The first half of the 2018 Louisville real estate market was marked by home prices continuing to rise faster than a porch thermometer on a sweltering July afternoon. From January 1 through June 30, the average sale price across the Louisville market was up 5.8% to $217,101 (from $205,194 for the same period in 2017). The median price was $177,500 vs. $169,900 a year ago. For the month of June, that average sale price was a staggering $237,458 (five years ago in June 2013 the average sale price was $195,411).
Rising home prices continue to be driven by a shortage of inventory. For the entire Louisville MLS (multiple listing service), the inventory of available properties was 7% lower than for the first half of 2017. The total number of homes sold from January 1 through June 30, 2018 was 8,516 vs. 8,706 or 2.2% less than the same period in 2017. The inventory situation may be improving slightly according to the industry association the Greater Louisville Association of Realtors (GLAR).
Interest rates have risen modestly and mortgage rates have followed suit with a recent 30-year fixed rate at approximately 4.5% according to Bankrate.com (this compares to about 4% for this time in 2017). Most analysts expect rates to continue to rise gradually through at least the end of 2019.
In its mid-year market analysis, GLAR reported more than 4,000 properties for sale at present compared to 3,000 just a few months ago. As has been the case for the last few years, move-in ready homes under $250,000 continue to set the pace and are selling quickly, often in multiple offer situations.
The high-end market also continues to be robust with 347 sales of properties between $500,000 and $999,999 in 2018 vs. 320 for the same period in 2017. Sales of properties priced at $1 million plus also showed limited growth with 41 sales in 2018 vs. 37 in 2017.
The question on most consumers’ minds seems to be: How long can this bull real estate market...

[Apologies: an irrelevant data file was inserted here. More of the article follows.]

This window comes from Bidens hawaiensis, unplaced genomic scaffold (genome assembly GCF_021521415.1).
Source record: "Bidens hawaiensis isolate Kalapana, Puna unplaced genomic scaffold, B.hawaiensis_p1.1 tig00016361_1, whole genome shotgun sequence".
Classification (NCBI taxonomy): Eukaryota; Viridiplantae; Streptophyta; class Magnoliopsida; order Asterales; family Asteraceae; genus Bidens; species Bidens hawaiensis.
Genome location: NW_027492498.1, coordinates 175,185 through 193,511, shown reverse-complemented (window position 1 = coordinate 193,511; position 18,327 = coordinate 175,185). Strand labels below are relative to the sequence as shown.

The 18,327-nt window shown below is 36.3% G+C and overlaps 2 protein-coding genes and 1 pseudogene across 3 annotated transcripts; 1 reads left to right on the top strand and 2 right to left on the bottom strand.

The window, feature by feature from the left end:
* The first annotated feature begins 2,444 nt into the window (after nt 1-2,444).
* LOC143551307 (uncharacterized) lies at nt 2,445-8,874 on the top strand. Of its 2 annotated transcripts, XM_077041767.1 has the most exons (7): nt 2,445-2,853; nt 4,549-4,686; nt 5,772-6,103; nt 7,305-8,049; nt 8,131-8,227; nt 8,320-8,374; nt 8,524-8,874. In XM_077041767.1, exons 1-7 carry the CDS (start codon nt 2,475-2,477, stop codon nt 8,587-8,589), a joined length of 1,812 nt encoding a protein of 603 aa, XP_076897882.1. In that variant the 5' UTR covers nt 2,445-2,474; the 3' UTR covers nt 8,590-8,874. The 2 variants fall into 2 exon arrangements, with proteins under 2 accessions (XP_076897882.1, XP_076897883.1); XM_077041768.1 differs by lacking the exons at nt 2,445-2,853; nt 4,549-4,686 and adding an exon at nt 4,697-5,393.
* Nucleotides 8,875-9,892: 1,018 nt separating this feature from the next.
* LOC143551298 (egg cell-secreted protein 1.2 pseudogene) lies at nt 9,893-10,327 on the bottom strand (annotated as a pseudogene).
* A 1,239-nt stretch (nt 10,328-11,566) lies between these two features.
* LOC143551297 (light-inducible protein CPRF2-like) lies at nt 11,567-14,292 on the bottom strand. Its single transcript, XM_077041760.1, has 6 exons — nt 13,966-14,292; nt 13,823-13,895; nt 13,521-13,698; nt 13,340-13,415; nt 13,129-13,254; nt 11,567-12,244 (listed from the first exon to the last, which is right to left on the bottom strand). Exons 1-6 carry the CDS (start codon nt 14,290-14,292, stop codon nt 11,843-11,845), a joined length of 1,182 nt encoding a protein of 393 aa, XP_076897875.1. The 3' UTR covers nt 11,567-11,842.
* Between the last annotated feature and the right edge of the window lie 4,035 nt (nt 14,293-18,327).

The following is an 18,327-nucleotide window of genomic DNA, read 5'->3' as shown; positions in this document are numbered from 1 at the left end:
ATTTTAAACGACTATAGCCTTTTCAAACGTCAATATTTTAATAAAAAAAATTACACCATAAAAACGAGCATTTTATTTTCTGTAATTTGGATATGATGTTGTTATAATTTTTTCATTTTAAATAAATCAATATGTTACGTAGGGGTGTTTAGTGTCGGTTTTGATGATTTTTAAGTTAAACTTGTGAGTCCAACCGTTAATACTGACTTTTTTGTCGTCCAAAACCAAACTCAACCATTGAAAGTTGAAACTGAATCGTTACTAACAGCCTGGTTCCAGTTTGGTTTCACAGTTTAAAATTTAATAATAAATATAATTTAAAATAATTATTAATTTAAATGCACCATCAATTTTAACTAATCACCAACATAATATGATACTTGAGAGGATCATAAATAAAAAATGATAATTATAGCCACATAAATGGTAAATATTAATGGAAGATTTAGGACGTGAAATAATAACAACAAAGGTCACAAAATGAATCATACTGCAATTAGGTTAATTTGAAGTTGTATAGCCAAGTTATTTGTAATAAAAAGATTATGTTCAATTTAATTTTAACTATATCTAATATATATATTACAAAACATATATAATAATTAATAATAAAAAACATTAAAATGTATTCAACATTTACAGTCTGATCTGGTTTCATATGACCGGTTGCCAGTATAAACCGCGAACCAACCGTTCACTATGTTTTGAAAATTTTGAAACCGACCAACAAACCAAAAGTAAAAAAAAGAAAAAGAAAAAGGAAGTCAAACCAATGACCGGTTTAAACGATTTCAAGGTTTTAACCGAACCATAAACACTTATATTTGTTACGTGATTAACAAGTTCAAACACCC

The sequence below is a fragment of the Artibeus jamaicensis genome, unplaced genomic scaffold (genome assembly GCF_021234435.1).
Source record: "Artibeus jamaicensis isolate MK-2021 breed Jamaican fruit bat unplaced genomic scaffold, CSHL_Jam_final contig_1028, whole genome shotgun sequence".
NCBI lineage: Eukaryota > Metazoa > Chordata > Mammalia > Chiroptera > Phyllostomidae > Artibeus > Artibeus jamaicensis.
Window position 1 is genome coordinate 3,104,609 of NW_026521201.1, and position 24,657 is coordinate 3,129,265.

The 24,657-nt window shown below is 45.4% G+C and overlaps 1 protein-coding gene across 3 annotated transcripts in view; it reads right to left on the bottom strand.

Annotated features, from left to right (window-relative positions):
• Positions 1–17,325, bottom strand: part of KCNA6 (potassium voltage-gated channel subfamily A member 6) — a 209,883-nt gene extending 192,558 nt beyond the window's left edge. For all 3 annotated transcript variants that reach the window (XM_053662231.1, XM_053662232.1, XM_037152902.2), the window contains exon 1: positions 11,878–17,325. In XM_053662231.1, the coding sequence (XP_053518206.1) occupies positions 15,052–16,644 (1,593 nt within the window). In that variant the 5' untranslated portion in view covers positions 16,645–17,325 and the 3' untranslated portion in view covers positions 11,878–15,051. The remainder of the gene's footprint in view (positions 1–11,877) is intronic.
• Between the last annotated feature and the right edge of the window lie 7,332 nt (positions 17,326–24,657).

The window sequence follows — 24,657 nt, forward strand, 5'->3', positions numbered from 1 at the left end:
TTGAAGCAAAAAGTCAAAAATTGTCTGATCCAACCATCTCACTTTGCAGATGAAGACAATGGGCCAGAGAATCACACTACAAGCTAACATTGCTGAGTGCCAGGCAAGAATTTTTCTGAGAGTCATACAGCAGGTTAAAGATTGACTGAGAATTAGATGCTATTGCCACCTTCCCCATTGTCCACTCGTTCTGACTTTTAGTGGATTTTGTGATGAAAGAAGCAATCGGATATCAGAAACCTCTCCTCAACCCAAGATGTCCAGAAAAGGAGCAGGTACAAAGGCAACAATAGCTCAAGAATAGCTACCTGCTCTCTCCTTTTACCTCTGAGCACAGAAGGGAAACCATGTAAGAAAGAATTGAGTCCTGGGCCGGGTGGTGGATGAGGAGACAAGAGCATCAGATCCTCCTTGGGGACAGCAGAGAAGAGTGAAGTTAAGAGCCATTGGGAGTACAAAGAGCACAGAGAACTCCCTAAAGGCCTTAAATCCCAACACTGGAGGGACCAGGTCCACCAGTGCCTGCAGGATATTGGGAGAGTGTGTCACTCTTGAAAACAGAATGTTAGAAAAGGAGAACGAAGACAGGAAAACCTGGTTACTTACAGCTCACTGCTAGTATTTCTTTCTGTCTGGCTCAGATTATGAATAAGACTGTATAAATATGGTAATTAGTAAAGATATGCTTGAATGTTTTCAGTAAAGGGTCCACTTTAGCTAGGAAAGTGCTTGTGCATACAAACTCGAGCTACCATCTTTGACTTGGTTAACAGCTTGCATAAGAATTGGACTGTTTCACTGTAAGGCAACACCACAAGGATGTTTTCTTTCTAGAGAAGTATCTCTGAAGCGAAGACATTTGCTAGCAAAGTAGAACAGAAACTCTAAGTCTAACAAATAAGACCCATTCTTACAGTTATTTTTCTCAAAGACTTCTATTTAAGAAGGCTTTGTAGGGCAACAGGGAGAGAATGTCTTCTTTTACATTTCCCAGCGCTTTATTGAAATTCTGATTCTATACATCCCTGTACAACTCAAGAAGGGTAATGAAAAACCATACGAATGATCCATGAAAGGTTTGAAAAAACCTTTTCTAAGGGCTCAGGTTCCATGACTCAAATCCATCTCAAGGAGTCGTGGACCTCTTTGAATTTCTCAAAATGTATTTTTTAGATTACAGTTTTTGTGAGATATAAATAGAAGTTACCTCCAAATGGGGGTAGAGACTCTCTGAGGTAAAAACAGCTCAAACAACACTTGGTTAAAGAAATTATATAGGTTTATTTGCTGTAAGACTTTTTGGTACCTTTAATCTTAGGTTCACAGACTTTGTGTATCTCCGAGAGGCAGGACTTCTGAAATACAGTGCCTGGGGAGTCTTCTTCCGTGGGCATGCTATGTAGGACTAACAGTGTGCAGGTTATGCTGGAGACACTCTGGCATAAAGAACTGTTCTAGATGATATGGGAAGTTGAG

On Friday September 30 Who's Who In Luxury Real Estate and LuxuryRealEstate.com presented Kentucky Select Properties with the award for "Extraordinary Philanthropy" at the 21st Annual Fall Luxury Real Estate Conference at the St. Regis in Aspen, Colorado. The award recognizes the LRE member who shows a passionate commitment to community service and philanthropy in their market.
LuxuryRealEstate.com, frequently ranked ‘Best Website’ in consumer and industry surveys, has been recognized for excellence by the WMA Awards and the Webby Awards and has been voted ‘Best of the Web’ by Forbes Magazine multiple times. Since its debut in 1995, LuxuryRealEstate.com has remained the #1 portal for luxury properties on the internet and has several times more $1,000,000+ content of any near-peer. Known in the industry since 1986 as the Who’s Who in Luxury Real Estate network, a global collection of the finest luxury real estate brokers in the world, this group of more than 130,000 professionals with properties in more than 70 countries, collectively sells in excess of $190 billion of real estate annually.
Members of Kentucky Select enjoy lunch at the 2016 Partners in Philanthropy Awards presented by Business First of Louisville and The Community Foundation of Louisville. From Left: John Stough, Ann James, Missy Ormerod, Christy Dodds, Woode Hannah, Julie Beam, Jay Gulick and Sandy Gulick.
From Marketwatch.com: There are about 80,000 real estate appraisers in the U.S. and they play a key role in most home sales: Until they weigh in with a determination of a property’s value, the buyer typically can’t finalize a mortgage. (Appraisers also play roles in property-tax appeals and home-equity lending, among other transactions.) Read more.
One thing I can’t emphasize enough with our agents is that almost everything we do in our real estate role has the potential to affect people’s perceptions of our brand, both as a company and as individual agents.